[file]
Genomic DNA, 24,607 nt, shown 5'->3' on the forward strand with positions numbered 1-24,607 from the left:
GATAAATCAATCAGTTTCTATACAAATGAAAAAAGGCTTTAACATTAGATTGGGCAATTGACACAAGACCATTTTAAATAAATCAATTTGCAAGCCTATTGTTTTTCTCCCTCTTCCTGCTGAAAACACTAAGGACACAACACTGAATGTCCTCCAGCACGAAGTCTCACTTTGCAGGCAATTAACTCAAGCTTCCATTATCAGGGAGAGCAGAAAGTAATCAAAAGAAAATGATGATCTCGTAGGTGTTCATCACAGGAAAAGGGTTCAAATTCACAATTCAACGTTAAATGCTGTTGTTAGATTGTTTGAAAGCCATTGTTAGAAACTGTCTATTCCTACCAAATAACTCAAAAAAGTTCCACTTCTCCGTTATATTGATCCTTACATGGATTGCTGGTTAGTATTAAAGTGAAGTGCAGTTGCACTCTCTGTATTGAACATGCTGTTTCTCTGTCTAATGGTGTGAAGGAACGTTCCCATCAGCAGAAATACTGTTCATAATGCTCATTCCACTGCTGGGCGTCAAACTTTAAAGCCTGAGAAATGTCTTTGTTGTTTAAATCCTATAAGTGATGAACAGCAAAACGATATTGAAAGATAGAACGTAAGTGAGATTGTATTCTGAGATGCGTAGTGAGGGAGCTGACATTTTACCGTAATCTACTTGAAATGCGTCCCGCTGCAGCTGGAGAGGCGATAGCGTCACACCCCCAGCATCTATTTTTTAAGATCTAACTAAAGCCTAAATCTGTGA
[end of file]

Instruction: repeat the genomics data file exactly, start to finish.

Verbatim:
Genomic DNA, 24,607 nt, shown 5'->3' on the forward strand with positions numbered 1-24,607 from the left:
GATAAATCAATCAGTTTCTATACAAATGAAAAAAGGCTTTAACATTAGATTGGGCAATTGACACAAGACCATTTTAAATAAATCAATTTGCAAGCCTATTGTTTTTCTCCCTCTTCCTGCTGAAAACACTAAGGACACAACACTGAATGTCCTCCAGCACGAAGTCTCACTTTGCAGGCAATTAACTCAAGCTTCCATTATCAGGGAGAGCAGAAAGTAATCAAAAGAAAATGATGATCTCGTAGGTGTTCATCACAGGAAAAGGGTTCAAATTCACAATTCAACGTTAAATGCTGTTGTTAGATTGTTTGAAAGCCATTGTTAGAAACTGTCTATTCCTACCAAATAACTCAAAAAAGTTCCACTTCTCCGTTATATTGATCCTTACATGGATTGCTGGTTAGTATTAAAGTGAAGTGCAGTTGCACTCTCTGTATTGAACATGCTGTTTCTCTGTCTAATGGTGTGAAGGAACGTTCCCATCAGCAGAAATACTGTTCATAATGCTCATTCCACTGCTGGGCGTCAAACTTTAAAGCCTGAGAAATGTCTTTGTTGTTTAAATCCTATAAGTGATGAACAGCAAAACGATATTGAAAGATAGAACGTAAGTGAGATTGTATTCTGAGATGCGTAGTGAGGGAGCTGACATTTTACCGTAATCTACTTGAAATGCGTCCCGCTGCAGCTGGAGAGGCGATAGCGTCACACCCCCAGCATCTATTTTTTAAGATCTAACTAAAGCCTAAATCTGTGA